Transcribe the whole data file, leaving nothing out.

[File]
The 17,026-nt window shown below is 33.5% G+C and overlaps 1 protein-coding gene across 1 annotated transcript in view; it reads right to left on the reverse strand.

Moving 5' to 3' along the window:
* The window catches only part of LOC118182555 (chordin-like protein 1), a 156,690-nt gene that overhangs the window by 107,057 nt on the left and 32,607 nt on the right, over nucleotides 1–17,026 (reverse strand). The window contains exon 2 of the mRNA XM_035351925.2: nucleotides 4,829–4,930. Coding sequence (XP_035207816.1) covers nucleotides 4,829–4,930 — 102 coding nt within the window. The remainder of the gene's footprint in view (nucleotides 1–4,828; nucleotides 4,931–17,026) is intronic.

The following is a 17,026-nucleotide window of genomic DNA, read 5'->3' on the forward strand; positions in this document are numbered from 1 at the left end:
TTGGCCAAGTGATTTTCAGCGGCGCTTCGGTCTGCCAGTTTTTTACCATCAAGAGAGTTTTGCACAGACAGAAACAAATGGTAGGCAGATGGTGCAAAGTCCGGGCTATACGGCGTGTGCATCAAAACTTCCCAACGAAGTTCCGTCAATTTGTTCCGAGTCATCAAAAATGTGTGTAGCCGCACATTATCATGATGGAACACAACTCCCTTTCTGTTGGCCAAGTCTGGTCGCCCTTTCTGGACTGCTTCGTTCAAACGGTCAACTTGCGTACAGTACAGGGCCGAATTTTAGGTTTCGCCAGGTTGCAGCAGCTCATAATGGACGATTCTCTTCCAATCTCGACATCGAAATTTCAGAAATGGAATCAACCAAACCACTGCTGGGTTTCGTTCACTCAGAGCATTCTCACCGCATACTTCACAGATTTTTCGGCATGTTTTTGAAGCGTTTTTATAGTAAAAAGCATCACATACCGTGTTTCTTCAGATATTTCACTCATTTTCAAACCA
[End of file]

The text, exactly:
The 17,026-nt window shown below is 33.5% G+C and overlaps 1 protein-coding gene across 1 annotated transcript in view; it reads right to left on the reverse strand.

Moving 5' to 3' along the window:
* The window catches only part of LOC118182555 (chordin-like protein 1), a 156,690-nt gene that overhangs the window by 107,057 nt on the left and 32,607 nt on the right, over nucleotides 1–17,026 (reverse strand). The window contains exon 2 of the mRNA XM_035351925.2: nucleotides 4,829–4,930. Coding sequence (XP_035207816.1) covers nucleotides 4,829–4,930 — 102 coding nt within the window. The remainder of the gene's footprint in view (nucleotides 1–4,828; nucleotides 4,931–17,026) is intronic.

The following is a 17,026-nucleotide window of genomic DNA, read 5'->3' on the forward strand; positions in this document are numbered from 1 at the left end:
TTGGCCAAGTGATTTTCAGCGGCGCTTCGGTCTGCCAGTTTTTTACCATCAAGAGAGTTTTGCACAGACAGAAACAAATGGTAGGCAGATGGTGCAAAGTCCGGGCTATACGGCGTGTGCATCAAAACTTCCCAACGAAGTTCCGTCAATTTGTTCCGAGTCATCAAAAATGTGTGTAGCCGCACATTATCATGATGGAACACAACTCCCTTTCTGTTGGCCAAGTCTGGTCGCCCTTTCTGGACTGCTTCGTTCAAACGGTCAACTTGCGTACAGTACAGGGCCGAATTTTAGGTTTCGCCAGGTTGCAGCAGCTCATAATGGACGATTCTCTTCCAATCTCGACATCGAAATTTCAGAAATGGAATCAACCAAACCACTGCTGGGTTTCGTTCACTCAGAGCATTCTCACCGCATACTTCACAGATTTTTCGGCATGTTTTTGAAGCGTTTTTATAGTAAAAAGCATCACATACCGTGTTTCTTCAGATATTTCACTCATTTTCAAACCA